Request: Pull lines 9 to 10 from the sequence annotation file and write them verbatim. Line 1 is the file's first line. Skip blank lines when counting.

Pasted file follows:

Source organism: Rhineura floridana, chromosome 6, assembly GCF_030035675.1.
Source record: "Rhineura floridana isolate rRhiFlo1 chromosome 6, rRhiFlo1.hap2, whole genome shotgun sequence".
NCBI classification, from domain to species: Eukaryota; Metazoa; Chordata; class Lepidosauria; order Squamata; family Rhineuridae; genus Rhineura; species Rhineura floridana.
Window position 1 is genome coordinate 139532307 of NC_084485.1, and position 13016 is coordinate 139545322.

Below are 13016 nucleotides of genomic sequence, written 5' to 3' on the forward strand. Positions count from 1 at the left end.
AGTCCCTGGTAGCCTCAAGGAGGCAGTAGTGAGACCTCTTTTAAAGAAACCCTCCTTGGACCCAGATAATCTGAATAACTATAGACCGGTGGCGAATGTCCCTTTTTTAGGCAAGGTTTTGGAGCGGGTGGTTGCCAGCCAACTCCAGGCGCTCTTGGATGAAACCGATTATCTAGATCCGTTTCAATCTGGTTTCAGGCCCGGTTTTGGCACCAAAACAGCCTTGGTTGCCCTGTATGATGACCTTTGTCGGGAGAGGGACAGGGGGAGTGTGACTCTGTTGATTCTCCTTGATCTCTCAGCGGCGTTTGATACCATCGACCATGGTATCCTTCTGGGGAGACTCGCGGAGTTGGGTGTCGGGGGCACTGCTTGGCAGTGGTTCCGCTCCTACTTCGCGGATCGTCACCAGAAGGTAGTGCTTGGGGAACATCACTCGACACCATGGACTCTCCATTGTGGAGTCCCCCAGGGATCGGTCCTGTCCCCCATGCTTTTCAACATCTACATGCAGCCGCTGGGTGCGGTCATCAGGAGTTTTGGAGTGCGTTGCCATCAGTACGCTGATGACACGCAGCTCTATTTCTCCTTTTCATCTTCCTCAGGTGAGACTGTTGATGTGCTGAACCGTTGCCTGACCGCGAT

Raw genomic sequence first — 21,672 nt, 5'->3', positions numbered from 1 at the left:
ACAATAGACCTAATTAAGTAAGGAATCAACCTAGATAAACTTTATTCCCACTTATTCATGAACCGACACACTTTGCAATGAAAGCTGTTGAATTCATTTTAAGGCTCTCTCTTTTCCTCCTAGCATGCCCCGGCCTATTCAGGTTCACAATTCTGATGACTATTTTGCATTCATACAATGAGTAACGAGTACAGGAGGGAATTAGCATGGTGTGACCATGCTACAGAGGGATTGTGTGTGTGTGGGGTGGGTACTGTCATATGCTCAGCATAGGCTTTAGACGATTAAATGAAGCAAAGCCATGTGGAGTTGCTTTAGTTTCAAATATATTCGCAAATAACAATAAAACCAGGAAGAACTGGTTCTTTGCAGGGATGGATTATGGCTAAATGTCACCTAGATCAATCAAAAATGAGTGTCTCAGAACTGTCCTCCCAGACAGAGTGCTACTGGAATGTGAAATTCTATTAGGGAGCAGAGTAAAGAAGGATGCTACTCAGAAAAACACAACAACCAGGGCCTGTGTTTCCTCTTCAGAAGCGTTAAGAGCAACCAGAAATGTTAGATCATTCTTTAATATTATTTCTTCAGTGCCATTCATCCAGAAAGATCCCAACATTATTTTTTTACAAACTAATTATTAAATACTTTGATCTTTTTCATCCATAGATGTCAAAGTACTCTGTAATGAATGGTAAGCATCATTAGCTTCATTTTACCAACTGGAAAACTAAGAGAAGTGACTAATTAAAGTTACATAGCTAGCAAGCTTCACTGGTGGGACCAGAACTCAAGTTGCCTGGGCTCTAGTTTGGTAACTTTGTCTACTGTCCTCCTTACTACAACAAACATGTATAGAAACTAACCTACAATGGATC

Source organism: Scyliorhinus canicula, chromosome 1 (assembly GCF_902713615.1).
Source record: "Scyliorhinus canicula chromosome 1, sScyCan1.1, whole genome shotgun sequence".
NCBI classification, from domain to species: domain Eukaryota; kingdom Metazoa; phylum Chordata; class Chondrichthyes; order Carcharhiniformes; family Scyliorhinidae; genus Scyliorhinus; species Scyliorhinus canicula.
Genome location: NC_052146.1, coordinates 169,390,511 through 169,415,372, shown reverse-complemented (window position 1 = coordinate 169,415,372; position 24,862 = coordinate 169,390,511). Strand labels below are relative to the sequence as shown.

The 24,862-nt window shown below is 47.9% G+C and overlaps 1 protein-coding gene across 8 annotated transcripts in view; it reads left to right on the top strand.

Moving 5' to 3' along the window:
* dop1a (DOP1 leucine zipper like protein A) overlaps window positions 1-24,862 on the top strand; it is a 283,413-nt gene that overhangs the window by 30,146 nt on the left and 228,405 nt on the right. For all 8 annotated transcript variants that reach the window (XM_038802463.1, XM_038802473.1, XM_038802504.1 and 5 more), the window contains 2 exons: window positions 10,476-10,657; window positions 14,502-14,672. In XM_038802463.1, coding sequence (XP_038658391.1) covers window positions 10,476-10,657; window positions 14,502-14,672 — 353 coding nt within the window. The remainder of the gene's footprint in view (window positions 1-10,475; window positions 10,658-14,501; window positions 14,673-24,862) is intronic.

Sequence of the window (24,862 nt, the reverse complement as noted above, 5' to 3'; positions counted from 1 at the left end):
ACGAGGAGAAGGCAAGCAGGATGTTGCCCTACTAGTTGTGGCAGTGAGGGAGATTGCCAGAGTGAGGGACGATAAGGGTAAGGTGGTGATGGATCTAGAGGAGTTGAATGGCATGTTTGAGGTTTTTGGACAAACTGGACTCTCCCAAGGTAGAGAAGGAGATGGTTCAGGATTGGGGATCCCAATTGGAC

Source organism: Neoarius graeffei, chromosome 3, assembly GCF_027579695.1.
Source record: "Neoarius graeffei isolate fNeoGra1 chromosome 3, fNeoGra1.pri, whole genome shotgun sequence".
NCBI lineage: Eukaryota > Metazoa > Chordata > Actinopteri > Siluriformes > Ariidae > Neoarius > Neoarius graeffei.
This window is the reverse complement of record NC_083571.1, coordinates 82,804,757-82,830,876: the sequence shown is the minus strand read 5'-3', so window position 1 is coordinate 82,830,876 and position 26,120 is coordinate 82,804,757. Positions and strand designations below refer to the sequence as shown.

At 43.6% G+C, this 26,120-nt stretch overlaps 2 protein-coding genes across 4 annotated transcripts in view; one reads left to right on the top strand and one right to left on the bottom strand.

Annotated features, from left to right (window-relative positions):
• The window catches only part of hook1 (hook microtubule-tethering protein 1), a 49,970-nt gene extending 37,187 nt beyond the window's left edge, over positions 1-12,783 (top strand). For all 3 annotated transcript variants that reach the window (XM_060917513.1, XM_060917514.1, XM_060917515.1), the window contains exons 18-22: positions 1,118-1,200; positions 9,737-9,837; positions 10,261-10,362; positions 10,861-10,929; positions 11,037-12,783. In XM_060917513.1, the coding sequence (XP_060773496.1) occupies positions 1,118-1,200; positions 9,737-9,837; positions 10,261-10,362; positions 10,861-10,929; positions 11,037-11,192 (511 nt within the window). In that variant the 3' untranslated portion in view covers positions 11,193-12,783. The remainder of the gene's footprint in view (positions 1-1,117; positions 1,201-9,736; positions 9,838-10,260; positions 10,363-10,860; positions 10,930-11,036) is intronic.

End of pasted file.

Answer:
Source organism: Scyliorhinus canicula, chromosome 1 (assembly GCF_902713615.1).
Source record: "Scyliorhinus canicula chromosome 1, sScyCan1.1, whole genome shotgun sequence".